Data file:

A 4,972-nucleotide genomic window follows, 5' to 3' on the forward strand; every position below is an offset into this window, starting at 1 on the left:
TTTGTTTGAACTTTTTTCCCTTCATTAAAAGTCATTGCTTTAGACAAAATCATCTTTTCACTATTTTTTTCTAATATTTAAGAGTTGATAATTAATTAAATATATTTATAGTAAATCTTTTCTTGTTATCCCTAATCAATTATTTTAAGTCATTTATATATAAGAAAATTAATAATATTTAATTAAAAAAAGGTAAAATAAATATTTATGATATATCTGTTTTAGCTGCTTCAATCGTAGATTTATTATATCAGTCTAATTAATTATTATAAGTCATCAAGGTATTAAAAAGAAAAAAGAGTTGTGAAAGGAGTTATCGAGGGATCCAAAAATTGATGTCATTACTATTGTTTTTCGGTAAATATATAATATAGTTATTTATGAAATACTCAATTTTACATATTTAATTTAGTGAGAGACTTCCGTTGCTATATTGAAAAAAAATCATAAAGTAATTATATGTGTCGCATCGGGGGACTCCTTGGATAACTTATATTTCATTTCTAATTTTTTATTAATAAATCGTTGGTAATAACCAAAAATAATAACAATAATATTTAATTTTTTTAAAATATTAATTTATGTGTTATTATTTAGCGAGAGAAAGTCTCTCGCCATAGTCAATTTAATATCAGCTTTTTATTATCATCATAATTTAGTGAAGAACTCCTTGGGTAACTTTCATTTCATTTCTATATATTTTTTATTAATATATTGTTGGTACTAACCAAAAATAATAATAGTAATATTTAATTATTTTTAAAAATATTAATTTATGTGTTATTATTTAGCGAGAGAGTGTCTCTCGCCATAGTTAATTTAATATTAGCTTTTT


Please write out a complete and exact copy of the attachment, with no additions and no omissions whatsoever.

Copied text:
A 4,972-nucleotide genomic window follows, 5' to 3' on the forward strand; every position below is an offset into this window, starting at 1 on the left:
TTTGTTTGAACTTTTTTCCCTTCATTAAAAGTCATTGCTTTAGACAAAATCATCTTTTCACTATTTTTTTCTAATATTTAAGAGTTGATAATTAATTAAATATATTTATAGTAAATCTTTTCTTGTTATCCCTAATCAATTATTTTAAGTCATTTATATATAAGAAAATTAATAATATTTAATTAAAAAAAGGTAAAATAAATATTTATGATATATCTGTTTTAGCTGCTTCAATCGTAGATTTATTATATCAGTCTAATTAATTATTATAAGTCATCAAGGTATTAAAAAGAAAAAAGAGTTGTGAAAGGAGTTATCGAGGGATCCAAAAATTGATGTCATTACTATTGTTTTTCGGTAAATATATAATATAGTTATTTATGAAATACTCAATTTTACATATTTAATTTAGTGAGAGACTTCCGTTGCTATATTGAAAAAAAATCATAAAGTAATTATATGTGTCGCATCGGGGGACTCCTTGGATAACTTATATTTCATTTCTAATTTTTTATTAATAAATCGTTGGTAATAACCAAAAATAATAACAATAATATTTAATTTTTTTAAAATATTAATTTATGTGTTATTATTTAGCGAGAGAAAGTCTCTCGCCATAGTCAATTTAATATCAGCTTTTTATTATCATCATAATTTAGTGAAGAACTCCTTGGGTAACTTTCATTTCATTTCTATATATTTTTTATTAATATATTGTTGGTACTAACCAAAAATAATAATAGTAATATTTAATTATTTTTAAAAATATTAATTTATGTGTTATTATTTAGCGAGAGAGTGTCTCTCGCCATAGTTAATTTAATATTAGCTTTTT